What Is Stress Leave & How To Take It
Stress is an inevitable part of any job. However, at times it can become too much to handle, and take a toll on our health and overall wellbeing. During the times you feel burned out and hopeless, it’s important to know what you can do to improve your situation. That’s why we decided to talk about stress leave, what it is, and when to take it.
What is stress leave?
Before we start, let’s explain what stress leave is.
Different countries have different ways of dealing with stress leave. In the US, for instance, an FMLA law provides an employee with an opportunity to take up to 12 workweeks of unpaid leave.
When employees request a stress leave, it usually means they’ll be absent from work for longer periods, since the situation is much more serious and it cannot be fixed in a few days.
Some of the signs employees need to take stress leave include:
- Inability to perform work chores and duties.
- Inability to work effectively due to stress.
- Work-related stress that’s spilling over to personal life.
How to take a stress leave?
Stress leave usually means an employee will be absent from work for a prolonged period. That’s why it’s important to know and follow the steps to request it properly.
Step 1: Consult your doctor
The first step towards taking a stress leave is to schedule an appointment with your doctor. Many people postpone their doctor’s appointments since they tend to brush off the symptoms too easily, which results in more intense symptoms that wreak havoc on mental and physical well being. That said, make sure to schedule the doctor’s appointment before your condition escalates too much. Be honest about what you’re feeling, and don’t hold back anything, as it will help your doctor make the most accurate diagnosis.
Step 2: Get the note from your doctor.
Scheduling a doctor’s appointment is one thing, getting the notice that will allow you to take leave is another thing. Many people might feel reluctant to ask their doctor to give them time off from work due to stress, as the symptoms are less palpable, and imposter syndrome might kick in, telling them they don’t deserve it. That’s why it’s important to be fully honest with your GP, as they know how to help you in the best way.
Step 3: Notify your employer
After you get the note from your doctor, suggesting you should take time off to recover, you should talk to your employer about it. And even though it might be uncomfortable disclosing the reasons for your leave requests, remember that stress leave is a common situation and your employer was already in a situation where an employee asked for it. That said, you should be open and honest with your boss, and don’t hold back.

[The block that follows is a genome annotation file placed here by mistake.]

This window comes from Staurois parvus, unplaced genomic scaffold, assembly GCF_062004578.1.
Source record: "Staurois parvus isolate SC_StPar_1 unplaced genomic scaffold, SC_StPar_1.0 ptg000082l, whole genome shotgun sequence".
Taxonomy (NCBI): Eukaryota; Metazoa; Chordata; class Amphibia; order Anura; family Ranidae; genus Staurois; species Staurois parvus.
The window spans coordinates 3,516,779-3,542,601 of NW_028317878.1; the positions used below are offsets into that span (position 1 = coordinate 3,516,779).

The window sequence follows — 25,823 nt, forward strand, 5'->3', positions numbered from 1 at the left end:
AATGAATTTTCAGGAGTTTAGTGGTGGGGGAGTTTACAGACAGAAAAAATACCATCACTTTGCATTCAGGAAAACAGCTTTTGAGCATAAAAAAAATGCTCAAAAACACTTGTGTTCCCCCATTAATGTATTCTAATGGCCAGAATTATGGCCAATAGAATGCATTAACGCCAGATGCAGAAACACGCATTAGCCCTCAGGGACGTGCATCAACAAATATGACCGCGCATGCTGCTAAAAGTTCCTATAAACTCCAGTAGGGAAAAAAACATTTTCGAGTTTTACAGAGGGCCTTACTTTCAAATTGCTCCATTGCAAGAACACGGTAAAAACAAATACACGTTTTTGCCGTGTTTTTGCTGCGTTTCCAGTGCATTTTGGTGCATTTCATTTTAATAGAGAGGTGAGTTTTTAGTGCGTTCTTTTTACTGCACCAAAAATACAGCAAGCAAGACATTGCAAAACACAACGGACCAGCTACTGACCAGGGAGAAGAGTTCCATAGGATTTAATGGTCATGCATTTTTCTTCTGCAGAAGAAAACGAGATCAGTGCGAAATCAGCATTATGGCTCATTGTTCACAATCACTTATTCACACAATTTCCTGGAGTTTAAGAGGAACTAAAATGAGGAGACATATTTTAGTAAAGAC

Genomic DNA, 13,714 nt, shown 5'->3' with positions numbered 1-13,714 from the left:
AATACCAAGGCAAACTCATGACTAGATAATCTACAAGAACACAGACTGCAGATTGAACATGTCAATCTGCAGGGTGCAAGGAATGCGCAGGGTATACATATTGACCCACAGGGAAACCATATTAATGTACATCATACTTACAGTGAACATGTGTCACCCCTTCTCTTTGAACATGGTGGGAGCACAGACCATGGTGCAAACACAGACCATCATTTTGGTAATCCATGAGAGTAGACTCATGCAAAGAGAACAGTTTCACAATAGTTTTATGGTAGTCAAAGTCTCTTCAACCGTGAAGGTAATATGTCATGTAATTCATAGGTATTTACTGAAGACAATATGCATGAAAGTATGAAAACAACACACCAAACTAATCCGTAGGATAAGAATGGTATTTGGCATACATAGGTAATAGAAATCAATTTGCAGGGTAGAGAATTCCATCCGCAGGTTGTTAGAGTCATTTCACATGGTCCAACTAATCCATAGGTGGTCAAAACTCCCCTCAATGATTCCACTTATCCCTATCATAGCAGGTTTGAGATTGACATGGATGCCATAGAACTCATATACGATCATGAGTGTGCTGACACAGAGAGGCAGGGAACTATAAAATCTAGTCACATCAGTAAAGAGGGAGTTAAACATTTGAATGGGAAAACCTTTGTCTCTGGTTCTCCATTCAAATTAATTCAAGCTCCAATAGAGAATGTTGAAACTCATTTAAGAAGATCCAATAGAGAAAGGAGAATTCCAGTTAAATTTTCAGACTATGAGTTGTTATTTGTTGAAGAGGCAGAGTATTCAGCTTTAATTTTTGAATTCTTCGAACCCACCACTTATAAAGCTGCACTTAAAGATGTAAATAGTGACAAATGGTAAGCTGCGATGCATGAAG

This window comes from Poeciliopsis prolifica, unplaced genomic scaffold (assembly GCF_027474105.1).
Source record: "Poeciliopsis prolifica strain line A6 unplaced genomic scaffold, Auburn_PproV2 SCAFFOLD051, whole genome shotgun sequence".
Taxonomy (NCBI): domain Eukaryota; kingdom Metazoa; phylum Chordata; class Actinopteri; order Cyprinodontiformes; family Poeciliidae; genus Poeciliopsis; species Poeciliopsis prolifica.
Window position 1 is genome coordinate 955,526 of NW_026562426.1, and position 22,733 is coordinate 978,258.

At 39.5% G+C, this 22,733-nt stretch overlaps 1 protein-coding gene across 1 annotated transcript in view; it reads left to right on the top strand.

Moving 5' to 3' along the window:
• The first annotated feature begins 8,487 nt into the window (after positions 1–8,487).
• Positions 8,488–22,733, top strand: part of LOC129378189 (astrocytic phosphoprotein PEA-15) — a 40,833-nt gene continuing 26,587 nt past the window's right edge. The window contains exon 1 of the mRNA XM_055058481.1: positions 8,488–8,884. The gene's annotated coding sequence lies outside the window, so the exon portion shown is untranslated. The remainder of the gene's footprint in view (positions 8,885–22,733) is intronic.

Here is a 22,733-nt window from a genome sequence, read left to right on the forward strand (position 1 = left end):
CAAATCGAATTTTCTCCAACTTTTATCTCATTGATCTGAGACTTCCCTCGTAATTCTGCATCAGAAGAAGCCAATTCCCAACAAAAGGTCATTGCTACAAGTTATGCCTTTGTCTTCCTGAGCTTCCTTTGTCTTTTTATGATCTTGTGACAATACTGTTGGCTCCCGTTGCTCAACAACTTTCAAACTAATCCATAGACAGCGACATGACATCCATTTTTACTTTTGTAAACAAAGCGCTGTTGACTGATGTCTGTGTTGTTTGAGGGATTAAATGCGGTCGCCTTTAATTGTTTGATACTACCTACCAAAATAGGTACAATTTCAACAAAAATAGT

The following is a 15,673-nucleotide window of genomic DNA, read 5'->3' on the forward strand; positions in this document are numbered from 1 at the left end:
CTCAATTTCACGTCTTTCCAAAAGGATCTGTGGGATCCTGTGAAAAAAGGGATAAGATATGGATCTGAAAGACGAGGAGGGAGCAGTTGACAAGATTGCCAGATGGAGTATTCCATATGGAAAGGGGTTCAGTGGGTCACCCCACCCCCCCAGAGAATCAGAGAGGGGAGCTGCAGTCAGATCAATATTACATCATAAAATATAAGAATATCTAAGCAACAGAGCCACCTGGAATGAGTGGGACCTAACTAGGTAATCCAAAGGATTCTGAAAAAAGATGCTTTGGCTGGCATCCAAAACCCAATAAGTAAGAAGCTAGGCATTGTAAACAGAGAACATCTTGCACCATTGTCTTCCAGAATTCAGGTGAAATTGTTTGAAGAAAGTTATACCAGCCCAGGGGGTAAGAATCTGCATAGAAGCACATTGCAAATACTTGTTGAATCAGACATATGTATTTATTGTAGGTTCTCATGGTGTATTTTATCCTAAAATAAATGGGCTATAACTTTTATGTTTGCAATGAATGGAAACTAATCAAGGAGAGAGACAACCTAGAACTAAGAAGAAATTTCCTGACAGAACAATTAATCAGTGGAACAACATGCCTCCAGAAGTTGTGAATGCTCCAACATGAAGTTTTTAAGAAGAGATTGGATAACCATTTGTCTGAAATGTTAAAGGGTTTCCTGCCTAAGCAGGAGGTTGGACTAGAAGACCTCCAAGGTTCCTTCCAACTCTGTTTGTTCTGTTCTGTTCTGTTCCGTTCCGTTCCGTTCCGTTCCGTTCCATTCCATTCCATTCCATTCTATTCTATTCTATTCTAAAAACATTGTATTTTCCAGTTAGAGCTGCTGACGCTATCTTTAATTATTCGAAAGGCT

Step 4: Focus on the recovery
Now, when you have stress leave approved, it’s time to focus on the recovery and steps you need to take to feel better. You should try to switch off from work as much as possible, to allow yourself to unwind and recharge. Don’t check and answer your work emails and messages, as it will stall your recovery process. Work on the main reasons for your stress, and try to deal with them, now when you have time to do so. Work on identifying the root cause of your problems and resolving them. Lastly, don’t try to rush the process, but rather take one step at a time.
Step 5: Returning to work
Returning to work after a vacation can be stressful, let alone coming back from the vacation. That said, make the return as slowly as possible, progressively stepping into your old role once again. You can ask your employer to start with a few hours a week, and then progressively step into your old schedule again. During this process, make sure to listen to yourself closely, to avoid getting stuck in the same pattern again.
Step 6: Learn how to manage your stress.
Stress at work cannot be avoided, no matter how much you love your job. That’s why you should know how to manage it properly, and implement coping mechanisms that will help you live your life to the fullest, and enjoy what you do for a living. If you feel like your work is stressing you out too much, make sure to talk with your manager about the workload, and how to improve your situation. Talk with your colleagues, and be open about it – chances are they felt the same at some point and knowing you share something in common might help you feel better. They might offer some help, as good teammates do, which will make your work relationship better, and improve your engagement and overall job satisfaction.
Think about some lifestyle changes you can do to make your life easier, consider exercising more, and making bigger breaks that will help you unwind. Lastly, embrace stress as something that will happen once in a while and work on strategies that will help you overcome it faster and better in the future.
A cat enthusiast and a cupcake maniac, Ana is a freelance Content Writer passionate about HR, productivity, and team management topics. When she’s not at her keyboard, you can find Ana in the kitchen, trying to make delicious cookies.